Personal finance is like nutrition: It seems like the experts in this arena can't agree on anything, whether it's setting up an emergency fund or paying off your mortgage early. Despite all the contrasting opinions, though, most people agree on at least five basic fundamentals.
This article was written in partnership with CUA, helping you boost your savings while you spend with Savings Top Up. Click here for more..
Money management might seem complicated because of the conflicting, ever-changing advice we hear (Save 10% of your income! No, save 15%! Pay your high-interest credit cards first! No, pay the smallest balance!), but personal finance is actually pretty simple. After reading (or re-reading) some of the most popular books about personal finance and other classic advice from money experts, I realised that they really only argue about the details — how much to spend or save and where (use my plan! No, use mine!) — but their advice generally boils down to: use money to get to financial independence, know where your money is going, avoid expensive debt, and use the power of compound interest.
Money Is Just a Tool for Financial Freedom
Let's start with what we can all agree on but perhaps doesn't get talked about often enough: Money is really just a tool.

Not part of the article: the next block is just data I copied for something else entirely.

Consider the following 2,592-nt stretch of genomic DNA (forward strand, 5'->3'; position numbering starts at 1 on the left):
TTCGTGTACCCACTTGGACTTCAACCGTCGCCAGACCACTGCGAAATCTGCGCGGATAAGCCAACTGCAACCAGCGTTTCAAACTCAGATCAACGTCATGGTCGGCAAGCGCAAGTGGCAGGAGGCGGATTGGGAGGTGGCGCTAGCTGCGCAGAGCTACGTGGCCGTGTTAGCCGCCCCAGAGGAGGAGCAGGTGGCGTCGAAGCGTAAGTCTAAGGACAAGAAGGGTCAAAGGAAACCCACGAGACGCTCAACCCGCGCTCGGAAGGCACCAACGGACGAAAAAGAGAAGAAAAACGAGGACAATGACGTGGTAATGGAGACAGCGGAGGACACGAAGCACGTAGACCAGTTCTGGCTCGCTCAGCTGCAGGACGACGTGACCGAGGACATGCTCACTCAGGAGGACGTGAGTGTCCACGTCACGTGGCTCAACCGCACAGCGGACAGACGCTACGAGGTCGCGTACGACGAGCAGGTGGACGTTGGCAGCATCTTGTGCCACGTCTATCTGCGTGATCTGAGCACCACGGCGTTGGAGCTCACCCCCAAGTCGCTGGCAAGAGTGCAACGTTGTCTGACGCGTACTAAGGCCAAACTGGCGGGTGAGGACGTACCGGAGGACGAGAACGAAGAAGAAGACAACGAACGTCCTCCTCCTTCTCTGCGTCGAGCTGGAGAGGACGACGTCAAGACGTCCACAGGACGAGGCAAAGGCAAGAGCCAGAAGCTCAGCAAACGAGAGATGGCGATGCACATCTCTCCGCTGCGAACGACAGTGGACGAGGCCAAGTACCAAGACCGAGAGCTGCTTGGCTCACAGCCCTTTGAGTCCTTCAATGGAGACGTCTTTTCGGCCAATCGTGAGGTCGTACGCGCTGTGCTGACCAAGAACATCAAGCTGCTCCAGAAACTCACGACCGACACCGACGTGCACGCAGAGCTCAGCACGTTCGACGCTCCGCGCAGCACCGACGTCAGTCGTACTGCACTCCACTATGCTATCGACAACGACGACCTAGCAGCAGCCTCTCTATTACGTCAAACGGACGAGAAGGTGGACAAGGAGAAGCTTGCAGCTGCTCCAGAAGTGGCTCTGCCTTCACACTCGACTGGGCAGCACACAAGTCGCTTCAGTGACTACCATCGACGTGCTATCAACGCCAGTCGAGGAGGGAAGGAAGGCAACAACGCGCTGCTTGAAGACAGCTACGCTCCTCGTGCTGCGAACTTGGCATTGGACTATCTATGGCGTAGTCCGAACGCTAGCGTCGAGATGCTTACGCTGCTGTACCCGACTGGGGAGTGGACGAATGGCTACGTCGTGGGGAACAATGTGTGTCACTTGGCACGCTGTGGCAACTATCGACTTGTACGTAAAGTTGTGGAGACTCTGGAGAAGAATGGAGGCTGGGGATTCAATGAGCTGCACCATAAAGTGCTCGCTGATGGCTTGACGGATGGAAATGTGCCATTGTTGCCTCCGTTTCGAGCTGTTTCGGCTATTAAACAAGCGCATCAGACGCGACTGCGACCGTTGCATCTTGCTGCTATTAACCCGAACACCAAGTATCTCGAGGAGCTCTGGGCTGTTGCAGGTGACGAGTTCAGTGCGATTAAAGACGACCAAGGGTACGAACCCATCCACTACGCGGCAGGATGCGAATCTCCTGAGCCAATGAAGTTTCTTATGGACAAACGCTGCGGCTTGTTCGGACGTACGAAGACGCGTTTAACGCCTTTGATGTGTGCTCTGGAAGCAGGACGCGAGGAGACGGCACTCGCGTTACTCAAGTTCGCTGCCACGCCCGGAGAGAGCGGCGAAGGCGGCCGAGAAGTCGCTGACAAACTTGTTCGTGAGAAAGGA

You might not think it from all the books and articles with titles like Instant Millionaires: The Secrets of Overnight Success, which seem to encourage amassing the most amount of money as quickly as possible, like Smaug sitting on a mountain of gold. If you look at what personal finance experts are really selling, though, it's not getting rich for the sake of getting rich — it's financial freedom. Freedom from crippling debt, freedom from constantly worrying about money, and the freedom to provide for your and your family's basic needs and comforts. That's what we're doing this for. Money is just the tool that gets you there.
Dave Ramsey's mantra in The Total Money Makeover is "if you will live like no one else, later you can live like no one else." That is: make hard money choices now so you can have financial freedom later. I Will Teach You To Be Rich's Ramit Sethi says that most people couldn't care less about "the 7 types of bonds" or how personal finance works — they just want to be in control, not worry about money, maybe even indulge occasionally. And one of the basic premises of Your Money or Your Life is that money is really your "life energy": You trade your energy and time for money, so you should manage your money wisely.
We simply get off track financially when our money doesn't have purpose and we forget about using this tool efficiently to reach our goals.
The Only Way to Build Wealth: Spend Less Than You Earn
The biggest consensus among money experts is the most obvious money truth: you must spend less than you earn to build wealth. Some people turn it around to focus more on the earning part of the equation: earn more than you spend (e.g., instead of looking for discounts, find new income opportunities). But either way, it's the same thing. The only way to improve your finances or even stick to your budget is to create a gap — as large as possible — between your income and your expenses. In other words, live within your means (and then use that excess to pay down debt or save for the future).